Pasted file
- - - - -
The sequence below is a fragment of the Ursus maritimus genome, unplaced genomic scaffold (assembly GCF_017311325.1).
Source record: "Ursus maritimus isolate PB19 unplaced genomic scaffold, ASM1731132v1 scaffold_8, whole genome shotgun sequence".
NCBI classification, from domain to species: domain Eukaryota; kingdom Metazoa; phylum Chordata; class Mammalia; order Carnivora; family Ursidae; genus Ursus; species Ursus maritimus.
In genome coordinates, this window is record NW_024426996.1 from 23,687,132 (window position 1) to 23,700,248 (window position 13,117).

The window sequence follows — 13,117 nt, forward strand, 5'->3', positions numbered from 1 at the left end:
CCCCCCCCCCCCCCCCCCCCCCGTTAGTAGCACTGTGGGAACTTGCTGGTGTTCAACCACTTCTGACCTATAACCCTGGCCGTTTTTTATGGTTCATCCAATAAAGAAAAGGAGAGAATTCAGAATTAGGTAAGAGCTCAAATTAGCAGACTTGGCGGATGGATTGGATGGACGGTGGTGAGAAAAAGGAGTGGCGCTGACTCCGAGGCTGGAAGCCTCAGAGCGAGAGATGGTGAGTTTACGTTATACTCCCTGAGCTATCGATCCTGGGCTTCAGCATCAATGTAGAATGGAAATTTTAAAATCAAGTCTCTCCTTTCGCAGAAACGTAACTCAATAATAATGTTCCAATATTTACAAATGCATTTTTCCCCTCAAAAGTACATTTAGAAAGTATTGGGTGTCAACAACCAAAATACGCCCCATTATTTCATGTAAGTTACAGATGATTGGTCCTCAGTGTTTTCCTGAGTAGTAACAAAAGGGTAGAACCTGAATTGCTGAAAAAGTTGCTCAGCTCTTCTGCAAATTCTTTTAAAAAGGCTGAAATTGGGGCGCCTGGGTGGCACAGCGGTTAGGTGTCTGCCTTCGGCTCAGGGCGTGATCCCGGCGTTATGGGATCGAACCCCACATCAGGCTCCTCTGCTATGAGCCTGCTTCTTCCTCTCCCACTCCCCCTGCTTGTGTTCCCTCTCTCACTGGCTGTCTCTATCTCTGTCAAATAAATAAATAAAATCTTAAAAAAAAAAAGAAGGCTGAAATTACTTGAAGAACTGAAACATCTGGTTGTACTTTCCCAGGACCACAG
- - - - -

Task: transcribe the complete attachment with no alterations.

The sequence below is a fragment of the Ursus maritimus genome, unplaced genomic scaffold (assembly GCF_017311325.1).
Source record: "Ursus maritimus isolate PB19 unplaced genomic scaffold, ASM1731132v1 scaffold_8, whole genome shotgun sequence".
NCBI classification, from domain to species: domain Eukaryota; kingdom Metazoa; phylum Chordata; class Mammalia; order Carnivora; family Ursidae; genus Ursus; species Ursus maritimus.
In genome coordinates, this window is record NW_024426996.1 from 23,687,132 (window position 1) to 23,700,248 (window position 13,117).

The window sequence follows — 13,117 nt, forward strand, 5'->3', positions numbered from 1 at the left end:
CCCCCCCCCCCCCCCCCCCCCCGTTAGTAGCACTGTGGGAACTTGCTGGTGTTCAACCACTTCTGACCTATAACCCTGGCCGTTTTTTATGGTTCATCCAATAAAGAAAAGGAGAGAATTCAGAATTAGGTAAGAGCTCAAATTAGCAGACTTGGCGGATGGATTGGATGGACGGTGGTGAGAAAAAGGAGTGGCGCTGACTCCGAGGCTGGAAGCCTCAGAGCGAGAGATGGTGAGTTTACGTTATACTCCCTGAGCTATCGATCCTGGGCTTCAGCATCAATGTAGAATGGAAATTTTAAAATCAAGTCTCTCCTTTCGCAGAAACGTAACTCAATAATAATGTTCCAATATTTACAAATGCATTTTTCCCCTCAAAAGTACATTTAGAAAGTATTGGGTGTCAACAACCAAAATACGCCCCATTATTTCATGTAAGTTACAGATGATTGGTCCTCAGTGTTTTCCTGAGTAGTAACAAAAGGGTAGAACCTGAATTGCTGAAAAAGTTGCTCAGCTCTTCTGCAAATTCTTTTAAAAAGGCTGAAATTGGGGCGCCTGGGTGGCACAGCGGTTAGGTGTCTGCCTTCGGCTCAGGGCGTGATCCCGGCGTTATGGGATCGAACCCCACATCAGGCTCCTCTGCTATGAGCCTGCTTCTTCCTCTCCCACTCCCCCTGCTTGTGTTCCCTCTCTCACTGGCTGTCTCTATCTCTGTCAAATAAATAAATAAAATCTTAAAAAAAAAAAGAAGGCTGAAATTACTTGAAGAACTGAAACATCTGGTTGTACTTTCCCAGGACCACAG